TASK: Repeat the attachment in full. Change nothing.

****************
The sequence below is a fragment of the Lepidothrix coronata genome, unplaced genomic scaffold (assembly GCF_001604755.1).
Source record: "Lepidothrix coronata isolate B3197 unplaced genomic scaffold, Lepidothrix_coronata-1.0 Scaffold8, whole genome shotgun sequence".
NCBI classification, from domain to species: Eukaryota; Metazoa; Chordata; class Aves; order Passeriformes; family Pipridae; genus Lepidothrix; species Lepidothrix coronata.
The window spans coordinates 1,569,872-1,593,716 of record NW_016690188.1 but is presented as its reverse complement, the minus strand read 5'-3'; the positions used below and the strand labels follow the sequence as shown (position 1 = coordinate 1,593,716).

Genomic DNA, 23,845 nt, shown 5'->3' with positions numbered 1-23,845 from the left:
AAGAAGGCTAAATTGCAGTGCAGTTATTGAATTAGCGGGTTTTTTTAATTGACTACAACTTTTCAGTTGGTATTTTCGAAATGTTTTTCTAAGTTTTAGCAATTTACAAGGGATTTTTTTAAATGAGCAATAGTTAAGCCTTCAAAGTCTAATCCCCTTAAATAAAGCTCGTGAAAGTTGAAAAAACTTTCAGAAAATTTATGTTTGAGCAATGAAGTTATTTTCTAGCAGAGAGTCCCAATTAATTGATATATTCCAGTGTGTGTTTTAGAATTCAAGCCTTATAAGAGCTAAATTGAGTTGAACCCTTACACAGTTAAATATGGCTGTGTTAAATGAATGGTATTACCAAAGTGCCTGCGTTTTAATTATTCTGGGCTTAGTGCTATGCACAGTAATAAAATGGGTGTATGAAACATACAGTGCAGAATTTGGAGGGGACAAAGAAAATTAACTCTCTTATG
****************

The sequence below is a fragment of the Lepidothrix coronata genome, unplaced genomic scaffold (assembly GCF_001604755.1).
Source record: "Lepidothrix coronata isolate B3197 unplaced genomic scaffold, Lepidothrix_coronata-1.0 Scaffold8, whole genome shotgun sequence".
NCBI classification, from domain to species: Eukaryota; Metazoa; Chordata; class Aves; order Passeriformes; family Pipridae; genus Lepidothrix; species Lepidothrix coronata.
The window spans coordinates 1,569,872-1,593,716 of record NW_016690188.1 but is presented as its reverse complement, the minus strand read 5'-3'; the positions used below and the strand labels follow the sequence as shown (position 1 = coordinate 1,593,716).

Genomic DNA, 23,845 nt, shown 5'->3' with positions numbered 1-23,845 from the left:
AAGAAGGCTAAATTGCAGTGCAGTTATTGAATTAGCGGGTTTTTTTAATTGACTACAACTTTTCAGTTGGTATTTTCGAAATGTTTTTCTAAGTTTTAGCAATTTACAAGGGATTTTTTTAAATGAGCAATAGTTAAGCCTTCAAAGTCTAATCCCCTTAAATAAAGCTCGTGAAAGTTGAAAAAACTTTCAGAAAATTTATGTTTGAGCAATGAAGTTATTTTCTAGCAGAGAGTCCCAATTAATTGATATATTCCAGTGTGTGTTTTAGAATTCAAGCCTTATAAGAGCTAAATTGAGTTGAACCCTTACACAGTTAAATATGGCTGTGTTAAATGAATGGTATTACCAAAGTGCCTGCGTTTTAATTATTCTGGGCTTAGTGCTATGCACAGTAATAAAATGGGTGTATGAAACATACAGTGCAGAATTTGGAGGGGACAAAGAAAATTAACTCTCTTATG